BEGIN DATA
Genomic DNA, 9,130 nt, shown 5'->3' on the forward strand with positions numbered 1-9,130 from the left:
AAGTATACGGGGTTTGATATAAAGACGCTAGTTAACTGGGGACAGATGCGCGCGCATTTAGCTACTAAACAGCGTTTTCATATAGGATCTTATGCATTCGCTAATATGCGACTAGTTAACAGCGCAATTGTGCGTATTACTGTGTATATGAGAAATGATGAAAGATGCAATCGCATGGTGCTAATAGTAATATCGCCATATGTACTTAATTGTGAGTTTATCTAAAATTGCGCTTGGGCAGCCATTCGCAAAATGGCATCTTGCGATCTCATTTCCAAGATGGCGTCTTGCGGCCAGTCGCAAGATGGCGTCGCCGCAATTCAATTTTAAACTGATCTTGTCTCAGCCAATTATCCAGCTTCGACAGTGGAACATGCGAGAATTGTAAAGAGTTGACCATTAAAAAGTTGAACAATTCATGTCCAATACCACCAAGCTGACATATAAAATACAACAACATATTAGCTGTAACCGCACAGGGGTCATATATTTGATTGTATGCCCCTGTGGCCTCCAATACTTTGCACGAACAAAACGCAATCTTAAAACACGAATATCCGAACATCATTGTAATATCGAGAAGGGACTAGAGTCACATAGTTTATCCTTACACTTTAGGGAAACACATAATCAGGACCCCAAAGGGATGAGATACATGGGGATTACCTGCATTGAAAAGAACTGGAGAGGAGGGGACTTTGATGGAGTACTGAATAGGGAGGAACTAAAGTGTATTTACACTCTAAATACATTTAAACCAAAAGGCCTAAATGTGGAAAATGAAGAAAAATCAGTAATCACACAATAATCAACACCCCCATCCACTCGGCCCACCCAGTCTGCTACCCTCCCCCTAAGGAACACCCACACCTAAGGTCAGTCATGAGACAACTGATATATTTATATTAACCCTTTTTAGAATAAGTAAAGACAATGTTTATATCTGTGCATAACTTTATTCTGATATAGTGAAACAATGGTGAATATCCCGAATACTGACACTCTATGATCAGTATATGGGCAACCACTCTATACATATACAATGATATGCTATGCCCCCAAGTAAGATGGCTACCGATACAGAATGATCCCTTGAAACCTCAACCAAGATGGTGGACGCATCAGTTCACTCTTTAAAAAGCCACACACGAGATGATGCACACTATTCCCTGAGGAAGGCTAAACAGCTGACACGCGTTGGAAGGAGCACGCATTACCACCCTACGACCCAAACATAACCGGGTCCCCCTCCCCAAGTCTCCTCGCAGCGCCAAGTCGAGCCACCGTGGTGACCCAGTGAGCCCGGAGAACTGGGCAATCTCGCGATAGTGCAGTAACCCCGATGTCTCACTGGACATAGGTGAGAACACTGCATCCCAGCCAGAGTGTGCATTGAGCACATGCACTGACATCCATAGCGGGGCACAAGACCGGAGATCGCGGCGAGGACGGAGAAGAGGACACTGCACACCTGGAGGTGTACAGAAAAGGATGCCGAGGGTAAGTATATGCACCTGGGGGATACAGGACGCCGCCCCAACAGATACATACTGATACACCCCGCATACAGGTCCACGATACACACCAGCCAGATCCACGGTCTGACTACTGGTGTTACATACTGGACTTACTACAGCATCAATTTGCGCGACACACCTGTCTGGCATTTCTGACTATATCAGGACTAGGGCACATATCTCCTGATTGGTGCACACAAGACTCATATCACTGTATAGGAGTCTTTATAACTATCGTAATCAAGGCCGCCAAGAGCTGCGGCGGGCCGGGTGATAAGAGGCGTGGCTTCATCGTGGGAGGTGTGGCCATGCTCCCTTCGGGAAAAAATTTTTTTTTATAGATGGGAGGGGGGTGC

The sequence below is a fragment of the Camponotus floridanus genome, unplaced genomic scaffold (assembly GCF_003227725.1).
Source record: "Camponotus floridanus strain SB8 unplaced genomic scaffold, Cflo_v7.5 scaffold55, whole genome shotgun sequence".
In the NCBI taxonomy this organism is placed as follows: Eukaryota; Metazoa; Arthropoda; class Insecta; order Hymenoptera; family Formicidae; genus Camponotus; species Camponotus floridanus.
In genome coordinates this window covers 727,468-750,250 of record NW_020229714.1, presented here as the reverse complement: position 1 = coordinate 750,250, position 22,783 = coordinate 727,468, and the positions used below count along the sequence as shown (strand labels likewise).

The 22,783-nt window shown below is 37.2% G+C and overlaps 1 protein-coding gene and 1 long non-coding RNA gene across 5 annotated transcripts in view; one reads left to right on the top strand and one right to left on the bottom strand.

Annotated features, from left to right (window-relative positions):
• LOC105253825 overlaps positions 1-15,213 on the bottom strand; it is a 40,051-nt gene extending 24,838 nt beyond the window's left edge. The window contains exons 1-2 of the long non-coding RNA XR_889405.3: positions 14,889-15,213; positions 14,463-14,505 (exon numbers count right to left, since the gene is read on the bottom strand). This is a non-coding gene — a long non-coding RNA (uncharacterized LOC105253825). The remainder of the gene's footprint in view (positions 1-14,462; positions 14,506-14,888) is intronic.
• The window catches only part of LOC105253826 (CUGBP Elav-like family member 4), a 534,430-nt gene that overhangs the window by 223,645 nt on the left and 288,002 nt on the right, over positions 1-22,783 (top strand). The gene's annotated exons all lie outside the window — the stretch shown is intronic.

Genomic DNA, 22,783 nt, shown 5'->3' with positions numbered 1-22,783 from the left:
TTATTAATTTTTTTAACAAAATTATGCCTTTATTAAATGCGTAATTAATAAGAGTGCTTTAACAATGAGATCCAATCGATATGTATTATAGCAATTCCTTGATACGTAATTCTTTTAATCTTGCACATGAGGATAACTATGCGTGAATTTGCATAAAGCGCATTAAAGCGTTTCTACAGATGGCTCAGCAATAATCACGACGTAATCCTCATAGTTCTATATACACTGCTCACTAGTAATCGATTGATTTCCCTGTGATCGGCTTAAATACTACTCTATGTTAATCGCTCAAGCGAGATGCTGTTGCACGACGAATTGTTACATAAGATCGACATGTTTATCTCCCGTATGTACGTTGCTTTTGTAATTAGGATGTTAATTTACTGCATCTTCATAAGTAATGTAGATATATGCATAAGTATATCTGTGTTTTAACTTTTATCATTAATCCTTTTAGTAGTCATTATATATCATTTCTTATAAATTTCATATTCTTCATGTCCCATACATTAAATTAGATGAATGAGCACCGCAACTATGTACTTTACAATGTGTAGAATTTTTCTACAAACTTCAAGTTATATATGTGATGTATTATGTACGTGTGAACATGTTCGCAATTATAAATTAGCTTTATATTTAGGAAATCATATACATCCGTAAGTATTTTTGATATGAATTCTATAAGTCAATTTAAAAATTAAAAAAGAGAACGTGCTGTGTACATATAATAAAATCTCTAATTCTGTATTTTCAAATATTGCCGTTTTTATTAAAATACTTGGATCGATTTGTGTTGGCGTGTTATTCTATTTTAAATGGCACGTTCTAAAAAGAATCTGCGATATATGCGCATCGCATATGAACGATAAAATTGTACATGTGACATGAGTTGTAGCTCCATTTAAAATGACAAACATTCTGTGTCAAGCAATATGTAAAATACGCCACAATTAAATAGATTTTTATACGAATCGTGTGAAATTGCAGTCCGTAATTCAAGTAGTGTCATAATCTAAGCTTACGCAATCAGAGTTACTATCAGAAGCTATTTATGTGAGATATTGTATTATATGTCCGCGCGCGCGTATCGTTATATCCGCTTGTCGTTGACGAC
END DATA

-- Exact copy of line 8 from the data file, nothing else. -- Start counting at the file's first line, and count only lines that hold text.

Annotated features, from left to right (window-relative positions):